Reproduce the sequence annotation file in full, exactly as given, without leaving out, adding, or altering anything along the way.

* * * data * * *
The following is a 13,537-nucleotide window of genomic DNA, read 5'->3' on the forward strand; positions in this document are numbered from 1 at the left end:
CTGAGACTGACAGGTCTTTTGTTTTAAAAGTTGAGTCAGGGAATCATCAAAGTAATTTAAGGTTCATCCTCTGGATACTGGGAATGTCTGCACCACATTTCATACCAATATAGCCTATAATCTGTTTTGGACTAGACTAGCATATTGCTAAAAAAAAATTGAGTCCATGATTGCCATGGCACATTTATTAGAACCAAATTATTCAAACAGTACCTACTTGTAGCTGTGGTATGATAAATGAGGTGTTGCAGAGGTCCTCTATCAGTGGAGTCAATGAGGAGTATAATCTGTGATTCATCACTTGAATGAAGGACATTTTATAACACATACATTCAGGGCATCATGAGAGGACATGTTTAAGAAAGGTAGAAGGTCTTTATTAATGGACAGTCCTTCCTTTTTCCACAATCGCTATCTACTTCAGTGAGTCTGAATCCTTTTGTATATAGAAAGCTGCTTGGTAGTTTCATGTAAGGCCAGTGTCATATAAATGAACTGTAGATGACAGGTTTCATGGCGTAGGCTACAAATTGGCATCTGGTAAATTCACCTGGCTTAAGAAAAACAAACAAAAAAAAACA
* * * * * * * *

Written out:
The following is a 13,537-nucleotide window of genomic DNA, read 5'->3' on the forward strand; positions in this document are numbered from 1 at the left end:
CTGAGACTGACAGGTCTTTTGTTTTAAAAGTTGAGTCAGGGAATCATCAAAGTAATTTAAGGTTCATCCTCTGGATACTGGGAATGTCTGCACCACATTTCATACCAATATAGCCTATAATCTGTTTTGGACTAGACTAGCATATTGCTAAAAAAAAATTGAGTCCATGATTGCCATGGCACATTTATTAGAACCAAATTATTCAAACAGTACCTACTTGTAGCTGTGGTATGATAAATGAGGTGTTGCAGAGGTCCTCTATCAGTGGAGTCAATGAGGAGTATAATCTGTGATTCATCACTTGAATGAAGGACATTTTATAACACATACATTCAGGGCATCATGAGAGGACATGTTTAAGAAAGGTAGAAGGTCTTTATTAATGGACAGTCCTTCCTTTTTCCACAATCGCTATCTACTTCAGTGAGTCTGAATCCTTTTGTATATAGAAAGCTGCTTGGTAGTTTCATGTAAGGCCAGTGTCATATAAATGAACTGTAGATGACAGGTTTCATGGCGTAGGCTACAAATTGGCATCTGGTAAATTCACCTGGCTTAAGAAAAACAAACAAAAAAAAACA